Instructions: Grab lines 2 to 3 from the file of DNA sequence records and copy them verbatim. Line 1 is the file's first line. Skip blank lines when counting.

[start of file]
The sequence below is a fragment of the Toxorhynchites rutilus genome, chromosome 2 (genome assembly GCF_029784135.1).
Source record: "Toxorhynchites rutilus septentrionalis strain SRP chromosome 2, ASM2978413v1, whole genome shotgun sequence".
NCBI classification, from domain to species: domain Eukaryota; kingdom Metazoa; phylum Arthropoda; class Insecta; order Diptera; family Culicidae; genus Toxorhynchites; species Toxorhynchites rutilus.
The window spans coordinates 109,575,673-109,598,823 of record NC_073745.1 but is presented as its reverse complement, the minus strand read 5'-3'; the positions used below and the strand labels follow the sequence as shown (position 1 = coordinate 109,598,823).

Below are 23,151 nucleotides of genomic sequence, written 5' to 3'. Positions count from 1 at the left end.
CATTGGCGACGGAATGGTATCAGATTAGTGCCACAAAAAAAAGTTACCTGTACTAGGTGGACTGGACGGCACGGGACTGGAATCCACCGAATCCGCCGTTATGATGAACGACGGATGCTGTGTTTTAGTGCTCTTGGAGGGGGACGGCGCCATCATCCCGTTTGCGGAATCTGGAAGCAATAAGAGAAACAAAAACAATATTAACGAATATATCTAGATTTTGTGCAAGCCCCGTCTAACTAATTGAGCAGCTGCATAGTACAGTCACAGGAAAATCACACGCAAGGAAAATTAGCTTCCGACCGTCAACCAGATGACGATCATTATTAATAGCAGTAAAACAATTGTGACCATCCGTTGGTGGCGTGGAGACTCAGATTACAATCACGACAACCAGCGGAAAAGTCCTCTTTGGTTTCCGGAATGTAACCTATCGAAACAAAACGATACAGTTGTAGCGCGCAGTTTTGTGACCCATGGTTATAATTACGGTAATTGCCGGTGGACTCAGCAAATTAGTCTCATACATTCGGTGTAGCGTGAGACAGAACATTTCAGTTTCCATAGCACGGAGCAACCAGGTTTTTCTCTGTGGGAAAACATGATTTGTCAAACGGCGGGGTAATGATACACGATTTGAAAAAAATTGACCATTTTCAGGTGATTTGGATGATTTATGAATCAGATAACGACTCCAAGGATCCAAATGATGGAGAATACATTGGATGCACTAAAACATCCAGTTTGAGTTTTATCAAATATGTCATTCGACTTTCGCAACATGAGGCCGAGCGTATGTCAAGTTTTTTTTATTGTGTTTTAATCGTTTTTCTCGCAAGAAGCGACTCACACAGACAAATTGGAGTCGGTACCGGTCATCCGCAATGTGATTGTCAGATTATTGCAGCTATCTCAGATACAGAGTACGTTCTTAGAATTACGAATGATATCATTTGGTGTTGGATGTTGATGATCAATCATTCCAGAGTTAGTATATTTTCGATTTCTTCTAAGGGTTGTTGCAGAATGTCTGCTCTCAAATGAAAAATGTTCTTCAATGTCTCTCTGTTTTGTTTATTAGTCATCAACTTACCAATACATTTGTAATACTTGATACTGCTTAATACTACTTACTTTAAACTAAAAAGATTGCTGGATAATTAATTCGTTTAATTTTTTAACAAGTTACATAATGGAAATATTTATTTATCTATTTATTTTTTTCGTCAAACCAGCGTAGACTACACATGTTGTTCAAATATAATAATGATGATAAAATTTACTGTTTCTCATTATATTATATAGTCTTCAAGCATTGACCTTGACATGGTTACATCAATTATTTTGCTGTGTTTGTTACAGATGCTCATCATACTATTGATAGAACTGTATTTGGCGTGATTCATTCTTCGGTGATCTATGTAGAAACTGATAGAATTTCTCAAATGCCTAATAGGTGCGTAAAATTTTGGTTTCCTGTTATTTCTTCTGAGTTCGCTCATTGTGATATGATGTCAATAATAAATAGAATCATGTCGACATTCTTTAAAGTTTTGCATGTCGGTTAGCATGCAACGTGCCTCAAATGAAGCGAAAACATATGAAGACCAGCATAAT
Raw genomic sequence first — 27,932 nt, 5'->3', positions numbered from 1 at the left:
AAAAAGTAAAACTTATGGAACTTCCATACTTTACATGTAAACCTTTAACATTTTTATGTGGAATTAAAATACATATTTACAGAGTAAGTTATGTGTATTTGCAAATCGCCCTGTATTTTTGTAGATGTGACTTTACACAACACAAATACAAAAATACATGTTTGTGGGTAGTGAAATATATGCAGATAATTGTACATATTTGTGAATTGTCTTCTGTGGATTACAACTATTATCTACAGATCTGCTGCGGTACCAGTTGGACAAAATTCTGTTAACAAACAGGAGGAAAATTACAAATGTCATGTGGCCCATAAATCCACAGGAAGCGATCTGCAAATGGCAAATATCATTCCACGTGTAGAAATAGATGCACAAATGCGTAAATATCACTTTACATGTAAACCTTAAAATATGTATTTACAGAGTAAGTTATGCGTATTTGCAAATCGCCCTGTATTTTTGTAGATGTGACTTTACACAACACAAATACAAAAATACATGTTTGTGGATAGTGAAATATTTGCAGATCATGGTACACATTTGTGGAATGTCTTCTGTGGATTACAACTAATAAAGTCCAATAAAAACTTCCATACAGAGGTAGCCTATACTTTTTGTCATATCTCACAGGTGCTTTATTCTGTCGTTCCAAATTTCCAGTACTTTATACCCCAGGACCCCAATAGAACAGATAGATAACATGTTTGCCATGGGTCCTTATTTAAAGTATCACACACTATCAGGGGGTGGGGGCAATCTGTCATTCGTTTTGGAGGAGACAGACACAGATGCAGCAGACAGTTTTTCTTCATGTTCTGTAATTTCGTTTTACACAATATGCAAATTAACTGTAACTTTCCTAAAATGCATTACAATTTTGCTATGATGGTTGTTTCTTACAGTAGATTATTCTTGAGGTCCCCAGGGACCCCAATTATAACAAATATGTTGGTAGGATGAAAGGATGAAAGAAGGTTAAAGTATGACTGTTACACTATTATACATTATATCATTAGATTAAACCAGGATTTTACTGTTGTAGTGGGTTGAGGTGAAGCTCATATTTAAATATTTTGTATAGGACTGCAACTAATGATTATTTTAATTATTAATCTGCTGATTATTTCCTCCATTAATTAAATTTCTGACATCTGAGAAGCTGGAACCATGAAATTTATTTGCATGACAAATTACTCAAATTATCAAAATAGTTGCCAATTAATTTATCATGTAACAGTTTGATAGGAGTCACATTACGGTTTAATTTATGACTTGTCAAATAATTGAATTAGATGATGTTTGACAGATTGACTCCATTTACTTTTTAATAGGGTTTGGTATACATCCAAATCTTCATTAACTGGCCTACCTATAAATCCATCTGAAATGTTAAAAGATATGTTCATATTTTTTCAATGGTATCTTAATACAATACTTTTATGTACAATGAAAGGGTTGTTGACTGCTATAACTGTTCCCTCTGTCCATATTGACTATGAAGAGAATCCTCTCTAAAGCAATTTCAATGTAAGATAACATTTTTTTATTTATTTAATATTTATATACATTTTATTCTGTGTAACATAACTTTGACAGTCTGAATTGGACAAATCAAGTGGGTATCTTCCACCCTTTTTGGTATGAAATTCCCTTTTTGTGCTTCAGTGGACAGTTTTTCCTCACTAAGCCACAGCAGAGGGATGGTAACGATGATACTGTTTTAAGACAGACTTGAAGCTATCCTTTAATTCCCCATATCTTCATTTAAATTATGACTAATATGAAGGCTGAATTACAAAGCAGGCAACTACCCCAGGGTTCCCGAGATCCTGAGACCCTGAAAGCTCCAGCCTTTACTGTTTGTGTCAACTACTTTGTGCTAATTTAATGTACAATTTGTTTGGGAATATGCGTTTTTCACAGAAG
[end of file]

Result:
Source record: "Toxorhynchites rutilus septentrionalis strain SRP chromosome 2, ASM2978413v1, whole genome shotgun sequence".
NCBI classification, from domain to species: domain Eukaryota; kingdom Metazoa; phylum Arthropoda; class Insecta; order Diptera; family Culicidae; genus Toxorhynchites; species Toxorhynchites rutilus.